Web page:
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©2003 Community Faculty Development Center Teaching of Tomorrow Faculty Development Toolbox Slideshow Resources
©2003 Community Faculty Development Center Teaching Culture and Community in Primary Care: Assessing Learner Needs
©2003 Community Faculty Development Center Group Exercise "The faculty and students must demonstrate an understanding of the manner in which people of diverse cultures and belief systems perceive health and illness and respond to various symptoms, diseases, and treatments. Medical students should learn to recognize and appropriately address gender and cultural biases in health care delivery, while considering first the health of the patient." Why do you think this became a requirement of the LCME in 2000? What role do community preceptors in meeting it? What makes this challenging for you as a teacher?
©2003 Community Faculty Development Center Culture and Community: Goals of the Series Make explicit to learners your expertise at developing relationships with patients. Improved patient satisfaction. Improved patient adherence. Improved patient outcome. Provide teaching tools for bridging the gap from medical culture to the cultures of the world. Patient in cultural context Patient in community Provider as patient advocate
©2003 Community Faculty Development Center Learning Objectives By the end of the workshop, participants will be able to: Articulate broad definitions of culture Identify two reasons for incorporating objectives on culture in primary care teaching programs Apply a framework for performing a cultural needs assessment in teaching Identify teaching methods and styles that most effectively match the teaching of attitudes
©2003 Community Faculty Development Center Culture is… the shared values, traditions, norms, customs, arts, folklore and institutions of a group of people. Culture shapes how people see their world and structure their community and family life.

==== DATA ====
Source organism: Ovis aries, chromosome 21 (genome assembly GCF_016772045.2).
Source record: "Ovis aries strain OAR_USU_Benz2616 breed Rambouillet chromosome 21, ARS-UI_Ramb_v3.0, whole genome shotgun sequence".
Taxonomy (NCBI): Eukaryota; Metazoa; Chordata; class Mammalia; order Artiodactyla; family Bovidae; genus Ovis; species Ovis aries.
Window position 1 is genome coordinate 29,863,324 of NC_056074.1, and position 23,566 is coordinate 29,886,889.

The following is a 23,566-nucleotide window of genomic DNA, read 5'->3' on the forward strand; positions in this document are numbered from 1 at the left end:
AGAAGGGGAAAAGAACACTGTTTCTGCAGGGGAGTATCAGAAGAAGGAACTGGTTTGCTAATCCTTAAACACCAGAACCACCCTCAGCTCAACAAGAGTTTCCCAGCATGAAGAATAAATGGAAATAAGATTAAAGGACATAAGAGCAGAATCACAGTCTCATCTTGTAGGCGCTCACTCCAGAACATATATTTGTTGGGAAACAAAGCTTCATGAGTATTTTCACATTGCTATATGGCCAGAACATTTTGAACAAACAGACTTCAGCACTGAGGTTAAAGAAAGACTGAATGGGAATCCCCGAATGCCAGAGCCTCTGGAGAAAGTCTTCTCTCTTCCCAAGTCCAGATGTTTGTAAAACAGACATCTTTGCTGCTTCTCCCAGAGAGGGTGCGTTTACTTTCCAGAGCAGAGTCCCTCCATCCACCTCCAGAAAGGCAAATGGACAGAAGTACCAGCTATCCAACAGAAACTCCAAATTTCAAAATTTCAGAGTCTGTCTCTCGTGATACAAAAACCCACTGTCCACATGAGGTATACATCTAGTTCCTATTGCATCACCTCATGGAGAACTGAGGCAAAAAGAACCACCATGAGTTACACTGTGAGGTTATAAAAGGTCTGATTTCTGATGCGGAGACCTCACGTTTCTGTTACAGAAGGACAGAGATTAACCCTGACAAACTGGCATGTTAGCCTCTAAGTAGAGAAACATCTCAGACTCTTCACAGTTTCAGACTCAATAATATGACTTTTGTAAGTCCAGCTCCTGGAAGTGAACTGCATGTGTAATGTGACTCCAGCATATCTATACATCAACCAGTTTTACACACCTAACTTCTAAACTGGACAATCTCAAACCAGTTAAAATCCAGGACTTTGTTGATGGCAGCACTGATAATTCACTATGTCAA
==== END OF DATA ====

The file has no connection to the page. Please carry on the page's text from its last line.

©2003 Community Faculty Development Center Cultural affiliation can... Determine a person’s values and attitudes about health issues Determine interpretation and responses to messages Be repeated and transmitted from one generation to another.
©2003 Community Faculty Development Center Types of Cultural Groups Ethnicity & Race Socio-Economic Groups Physical Disabilities Sexual Identity Refugee/Immigrant Status Age Religion Professional Group
©2003 Community Faculty Development Center GNOME: Needs Assessment Certainty: Learners have culture Uncertainties: –Experiences of difference and diversity –Predetermined values or stereotypes –Desire to bridge difference –Awareness of institutional oppression or privilege
©2003 Community Faculty Development Center CULTURALLY SENSITIVE Assessing Ethnosensitivity CULTURALLY EGOCENTRIC MINIMIZATION
©2003 Community Faculty Development Center Example: The Non-English Speaker “It must be incredibly difficult to get medical care when you don’t know the language.” “Why would he be nervous if I’ve used an interpreter?” “I can’t believe he’s been here for three years and doesn’t speak English. It’s not my problem.”
©2003 Community Faculty Development Center ETHNOSENSITIVE Assessing Ethnosensitivity ETHNOCENTRIC FEAR
©2003 Community Faculty Development Center Fear General –“Other students told me: Be careful! It’s not safe over there.” Specific –“I’ve never dealt with someone with AIDS. Should I wear gloves and a mask?
©2003 Community Faculty Development Center ETHNOSENSITIVE Assessing Ethnosensitivity ETHNOCENTRIC FEAR OVERGENERALIZE
©2003 Community Faculty Development Center Over-generalization Stereotyping –“She kept using her hands while she talked. She reminded me of my friend’s grandmother. I thought it was Prince Spaghetti Day!” Culture blindness or denial of difference –“I never thought he could be a drug user. He looks and acts so intelligent.”
©2003 Community Faculty Development Center ETHNOSENSITIVE Assessing Ethnosensitivity FEAR SUPERIORITY OVERGENERALIZE ETHNOCENTRIC
©2003 Community Faculty Development Center Superiority Negative stereotyping –“He was so rude and macho. I don’t understand why Puerto Rican women put up with that.” Reversal –“American culture is so boring and crude. I find Vietnamese culture fascinating.”
©2003 Community Faculty Development Center CULTURALLY EGOCENTRIC ATTITUDINAL NEEDS CULTURALLY SENSITIVE Assessing Ethnosensitivity MINIMIZATION
©2003 Community Faculty Development Center What have you observed? You are observing a 3rd year medical student in his clerkship. You note that while he is technically accurate (always asking the cardinal 7, getting appropriate reviews of systems and performing a focused physical exam), you observe poor bonding with some of the patients.
©2003 Community Faculty Development Center Hypothesis: Attitude Need You observe poor bonding only occurs with poor patients. His questions seem to lack empathy. Behavior:Hypotheses: Bias against person on public assistance? Overwhelmed by needs? Feel superior? How will you assess your hypotheses?
©2003 Community Faculty Development Center Teaching culture and community: Assessment and Methods
©2003 Community Faculty Development Center Teaching culture and community: Assessing attitudes Know yourself. Assess your learner. Work for change